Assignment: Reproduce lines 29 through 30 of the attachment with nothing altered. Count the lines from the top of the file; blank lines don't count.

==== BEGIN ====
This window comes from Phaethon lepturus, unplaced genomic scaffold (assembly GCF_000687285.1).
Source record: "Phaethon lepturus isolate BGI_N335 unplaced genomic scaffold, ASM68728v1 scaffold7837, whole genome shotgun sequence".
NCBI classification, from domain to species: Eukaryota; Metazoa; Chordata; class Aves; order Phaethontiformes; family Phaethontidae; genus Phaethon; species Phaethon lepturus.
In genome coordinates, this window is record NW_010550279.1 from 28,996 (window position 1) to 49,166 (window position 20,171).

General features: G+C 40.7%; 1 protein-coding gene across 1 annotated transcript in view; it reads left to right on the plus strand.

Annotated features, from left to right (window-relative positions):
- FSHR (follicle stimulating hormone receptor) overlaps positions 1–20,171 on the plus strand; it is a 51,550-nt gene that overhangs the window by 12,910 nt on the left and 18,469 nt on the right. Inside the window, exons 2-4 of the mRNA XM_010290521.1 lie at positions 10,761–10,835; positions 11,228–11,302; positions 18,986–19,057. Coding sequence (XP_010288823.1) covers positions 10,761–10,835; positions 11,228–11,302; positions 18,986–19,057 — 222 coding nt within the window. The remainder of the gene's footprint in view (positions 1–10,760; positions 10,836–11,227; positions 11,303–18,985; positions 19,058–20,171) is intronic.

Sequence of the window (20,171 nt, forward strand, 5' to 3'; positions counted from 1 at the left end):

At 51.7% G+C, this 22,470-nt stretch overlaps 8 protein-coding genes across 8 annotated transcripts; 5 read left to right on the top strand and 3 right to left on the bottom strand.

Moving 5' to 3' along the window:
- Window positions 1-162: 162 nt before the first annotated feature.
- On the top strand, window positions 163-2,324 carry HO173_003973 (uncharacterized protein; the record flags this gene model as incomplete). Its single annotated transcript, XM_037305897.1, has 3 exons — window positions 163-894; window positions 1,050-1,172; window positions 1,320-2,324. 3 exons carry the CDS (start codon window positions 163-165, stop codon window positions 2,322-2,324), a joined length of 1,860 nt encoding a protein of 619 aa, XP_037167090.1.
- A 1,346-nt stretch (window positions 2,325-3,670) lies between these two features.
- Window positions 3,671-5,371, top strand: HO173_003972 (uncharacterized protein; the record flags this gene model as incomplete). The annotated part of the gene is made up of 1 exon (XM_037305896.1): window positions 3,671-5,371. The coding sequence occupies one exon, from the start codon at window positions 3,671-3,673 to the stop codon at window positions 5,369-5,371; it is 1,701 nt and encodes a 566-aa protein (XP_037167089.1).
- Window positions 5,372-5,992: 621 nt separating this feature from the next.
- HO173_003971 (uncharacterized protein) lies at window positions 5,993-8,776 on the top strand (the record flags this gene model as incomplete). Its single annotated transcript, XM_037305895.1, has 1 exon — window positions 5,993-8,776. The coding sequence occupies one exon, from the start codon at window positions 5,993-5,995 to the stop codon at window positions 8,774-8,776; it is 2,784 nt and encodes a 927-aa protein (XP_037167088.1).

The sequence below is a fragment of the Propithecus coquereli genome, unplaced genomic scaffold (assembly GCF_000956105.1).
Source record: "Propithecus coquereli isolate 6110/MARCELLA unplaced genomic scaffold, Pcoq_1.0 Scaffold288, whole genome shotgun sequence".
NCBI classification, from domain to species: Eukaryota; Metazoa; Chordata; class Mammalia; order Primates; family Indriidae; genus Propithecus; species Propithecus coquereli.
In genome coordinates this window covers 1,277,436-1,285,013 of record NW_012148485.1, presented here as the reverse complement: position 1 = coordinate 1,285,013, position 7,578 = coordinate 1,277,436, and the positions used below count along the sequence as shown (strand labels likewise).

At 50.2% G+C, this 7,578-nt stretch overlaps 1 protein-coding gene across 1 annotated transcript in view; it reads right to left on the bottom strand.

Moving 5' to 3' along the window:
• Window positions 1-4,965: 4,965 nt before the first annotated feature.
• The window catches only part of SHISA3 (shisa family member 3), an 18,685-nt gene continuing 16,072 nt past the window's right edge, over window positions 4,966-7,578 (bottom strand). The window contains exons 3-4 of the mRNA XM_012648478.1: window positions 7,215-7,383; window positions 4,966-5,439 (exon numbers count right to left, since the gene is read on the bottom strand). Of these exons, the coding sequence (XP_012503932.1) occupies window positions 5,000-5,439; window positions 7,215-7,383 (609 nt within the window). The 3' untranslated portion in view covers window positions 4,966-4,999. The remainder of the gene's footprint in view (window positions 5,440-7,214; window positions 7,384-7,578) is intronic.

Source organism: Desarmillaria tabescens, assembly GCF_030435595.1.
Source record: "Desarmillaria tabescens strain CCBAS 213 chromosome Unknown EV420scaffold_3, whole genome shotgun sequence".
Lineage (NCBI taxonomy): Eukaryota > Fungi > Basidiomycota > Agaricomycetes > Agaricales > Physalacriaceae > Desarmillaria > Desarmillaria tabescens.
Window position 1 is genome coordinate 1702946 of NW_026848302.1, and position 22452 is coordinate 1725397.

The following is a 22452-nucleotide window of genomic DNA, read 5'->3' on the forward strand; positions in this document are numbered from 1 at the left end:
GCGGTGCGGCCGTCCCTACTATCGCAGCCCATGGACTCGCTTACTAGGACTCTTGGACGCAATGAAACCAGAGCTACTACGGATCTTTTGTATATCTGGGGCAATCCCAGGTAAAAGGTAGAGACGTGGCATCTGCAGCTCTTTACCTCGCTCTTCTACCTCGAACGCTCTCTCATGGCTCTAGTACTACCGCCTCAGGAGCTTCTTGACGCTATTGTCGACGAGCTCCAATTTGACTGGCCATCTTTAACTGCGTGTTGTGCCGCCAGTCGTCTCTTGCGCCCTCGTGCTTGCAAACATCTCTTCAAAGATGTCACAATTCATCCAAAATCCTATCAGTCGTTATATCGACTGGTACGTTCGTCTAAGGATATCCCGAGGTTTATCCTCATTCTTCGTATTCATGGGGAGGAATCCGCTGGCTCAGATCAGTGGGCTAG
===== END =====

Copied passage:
The following is a 22452-nucleotide window of genomic DNA, read 5'->3' on the forward strand; positions in this document are numbered from 1 at the left end:
GCGGTGCGGCCGTCCCTACTATCGCAGCCCATGGACTCGCTTACTAGGACTCTTGGACGCAATGAAACCAGAGCTACTACGGATCTTTTGTATATCTGGGGCAATCCCAGGTAAAAGGTAGAGACGTGGCATCTGCAGCTCTTTACCTCGCTCTTCTACCTCGAACGCTCTCTCATGGCTCTAGTACTACCGCCTCAGGAGCTTCTTGACGCTATTGTCGACGAGCTCCAATTTGACTGGCCATCTTTAACTGCGTGTTGTGCCGCCAGTCGTCTCTTGCGCCCTCGTGCTTGCAAACATCTCTTCAAAGATGTCACAATTCATCCAAAATCCTATCAGTCGTTATATCGACTGGTACGTTCGTCTAAGGATATCCCGAGGTTTATCCTCATTCTTCGTATTCATGGGGAGGAATCCGCTGGCTCAGATCAGTGGGCTAG